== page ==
IPMI - because ACPI and UEFI weren't terrifying enough
ACPI was dreadful and scary, and it's still scary but at least it mostly works now. UEFI jeopardised the interests of our entire tribe, but we got through it. How could any other four letter specification worry us?
Meet IPMI - the Intelligent Platform Management Interface. A protocol that allows admins to power machines on and off remotely. A protocol that permits remote querying and reporting of hardware errors, fan speeds, temperatures and more. A protocol so poorly designed that it explicitly defines passwordless authentication. A protocol that's generally implemented by gluing a small insecure embedded Linux device to your server motherboards. A protocol implemented by people who don't understand the importance of avoiding leaking bits of the heap in network packets. A protocol that's frequently exposed to the public internet. A protocol that's… well. You get the idea.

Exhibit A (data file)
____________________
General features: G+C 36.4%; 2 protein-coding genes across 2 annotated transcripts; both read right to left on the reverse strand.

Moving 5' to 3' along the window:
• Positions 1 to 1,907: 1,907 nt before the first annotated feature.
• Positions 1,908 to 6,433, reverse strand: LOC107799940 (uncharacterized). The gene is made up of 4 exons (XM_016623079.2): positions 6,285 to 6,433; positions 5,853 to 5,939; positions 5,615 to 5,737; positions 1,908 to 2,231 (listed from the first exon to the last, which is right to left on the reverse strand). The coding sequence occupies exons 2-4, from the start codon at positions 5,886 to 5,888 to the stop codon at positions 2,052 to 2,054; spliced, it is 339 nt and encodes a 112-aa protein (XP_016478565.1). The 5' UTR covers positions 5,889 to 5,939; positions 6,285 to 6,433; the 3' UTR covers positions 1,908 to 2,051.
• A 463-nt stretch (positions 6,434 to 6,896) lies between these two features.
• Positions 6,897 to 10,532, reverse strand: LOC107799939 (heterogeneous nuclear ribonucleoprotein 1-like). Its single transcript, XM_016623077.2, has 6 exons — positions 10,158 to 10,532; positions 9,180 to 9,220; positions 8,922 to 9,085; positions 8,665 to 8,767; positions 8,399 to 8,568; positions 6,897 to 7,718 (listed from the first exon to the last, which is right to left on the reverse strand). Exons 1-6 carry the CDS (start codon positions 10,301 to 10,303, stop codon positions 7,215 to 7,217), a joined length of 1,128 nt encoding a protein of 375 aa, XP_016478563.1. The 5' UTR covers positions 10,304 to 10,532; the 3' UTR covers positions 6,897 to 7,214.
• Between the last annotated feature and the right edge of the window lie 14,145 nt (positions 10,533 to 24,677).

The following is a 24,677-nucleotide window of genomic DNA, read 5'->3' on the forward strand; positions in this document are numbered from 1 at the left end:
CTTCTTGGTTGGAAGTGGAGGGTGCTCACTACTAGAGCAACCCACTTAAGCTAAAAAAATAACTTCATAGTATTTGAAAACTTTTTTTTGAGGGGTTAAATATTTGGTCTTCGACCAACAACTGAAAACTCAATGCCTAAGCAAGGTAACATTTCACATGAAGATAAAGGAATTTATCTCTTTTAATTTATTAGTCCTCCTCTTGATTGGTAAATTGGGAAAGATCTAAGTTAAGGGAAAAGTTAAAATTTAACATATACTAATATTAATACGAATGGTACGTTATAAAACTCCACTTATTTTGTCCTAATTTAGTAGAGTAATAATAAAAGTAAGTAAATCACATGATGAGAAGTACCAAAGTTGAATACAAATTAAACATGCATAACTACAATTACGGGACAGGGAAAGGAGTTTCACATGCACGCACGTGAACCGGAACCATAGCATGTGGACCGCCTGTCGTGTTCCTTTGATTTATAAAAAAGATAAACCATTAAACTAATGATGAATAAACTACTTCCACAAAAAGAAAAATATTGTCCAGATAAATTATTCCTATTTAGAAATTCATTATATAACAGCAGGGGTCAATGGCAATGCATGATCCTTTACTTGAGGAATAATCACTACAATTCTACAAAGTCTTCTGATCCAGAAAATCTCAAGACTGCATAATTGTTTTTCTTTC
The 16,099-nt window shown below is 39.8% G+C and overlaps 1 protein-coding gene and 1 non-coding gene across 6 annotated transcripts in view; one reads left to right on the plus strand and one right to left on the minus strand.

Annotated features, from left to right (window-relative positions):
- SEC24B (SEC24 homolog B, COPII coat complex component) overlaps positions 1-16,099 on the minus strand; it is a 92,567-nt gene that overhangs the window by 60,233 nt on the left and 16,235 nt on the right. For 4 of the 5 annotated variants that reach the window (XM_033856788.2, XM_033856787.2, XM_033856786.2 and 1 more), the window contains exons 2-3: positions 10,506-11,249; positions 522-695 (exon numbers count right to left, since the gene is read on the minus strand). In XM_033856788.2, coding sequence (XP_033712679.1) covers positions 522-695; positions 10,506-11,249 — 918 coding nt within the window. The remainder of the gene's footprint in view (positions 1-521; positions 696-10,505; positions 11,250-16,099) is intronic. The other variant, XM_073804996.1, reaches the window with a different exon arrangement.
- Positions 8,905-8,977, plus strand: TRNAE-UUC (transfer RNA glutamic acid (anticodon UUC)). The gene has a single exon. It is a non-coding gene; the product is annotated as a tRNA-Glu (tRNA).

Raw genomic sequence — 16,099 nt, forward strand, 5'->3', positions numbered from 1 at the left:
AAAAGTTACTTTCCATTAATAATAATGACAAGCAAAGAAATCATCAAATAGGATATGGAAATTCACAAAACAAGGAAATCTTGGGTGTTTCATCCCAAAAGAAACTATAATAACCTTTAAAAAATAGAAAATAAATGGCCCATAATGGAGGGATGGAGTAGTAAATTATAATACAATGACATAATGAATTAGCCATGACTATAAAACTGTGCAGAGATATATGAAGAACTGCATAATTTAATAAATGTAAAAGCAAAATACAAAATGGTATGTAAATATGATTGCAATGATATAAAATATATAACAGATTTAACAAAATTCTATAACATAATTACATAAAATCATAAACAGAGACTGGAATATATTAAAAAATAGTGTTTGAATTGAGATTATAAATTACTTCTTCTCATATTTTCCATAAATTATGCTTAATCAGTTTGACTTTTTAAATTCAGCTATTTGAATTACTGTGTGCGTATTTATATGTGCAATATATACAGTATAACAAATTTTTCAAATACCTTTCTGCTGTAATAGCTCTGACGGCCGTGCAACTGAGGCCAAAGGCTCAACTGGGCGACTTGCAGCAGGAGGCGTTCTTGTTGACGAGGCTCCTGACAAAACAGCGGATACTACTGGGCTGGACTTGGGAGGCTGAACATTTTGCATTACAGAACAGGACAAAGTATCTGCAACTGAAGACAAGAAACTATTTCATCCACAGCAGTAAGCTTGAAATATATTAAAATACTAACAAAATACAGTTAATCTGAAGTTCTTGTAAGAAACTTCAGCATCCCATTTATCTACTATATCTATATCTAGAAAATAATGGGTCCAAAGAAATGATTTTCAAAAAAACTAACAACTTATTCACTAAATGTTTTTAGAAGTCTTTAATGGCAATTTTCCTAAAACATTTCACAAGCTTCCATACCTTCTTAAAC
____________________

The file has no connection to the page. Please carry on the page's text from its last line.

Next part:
This presentation will cover the IPMI protocol and its potential uses for good, along with a deep, dark, depressing discussion of its despair-inducing failings at both the protocol and implementation levels. You'll laugh. You'll cry. You'll never trust your servers again.
Matthew Garrett is a security developer at Nebula and an expert in the field of four-letter specifications (including ACPI, UEFI and IPMI) and the field of four letter words (the use of which would likely be a violation of the LCA code of conduct). These facts are probably not unrelated.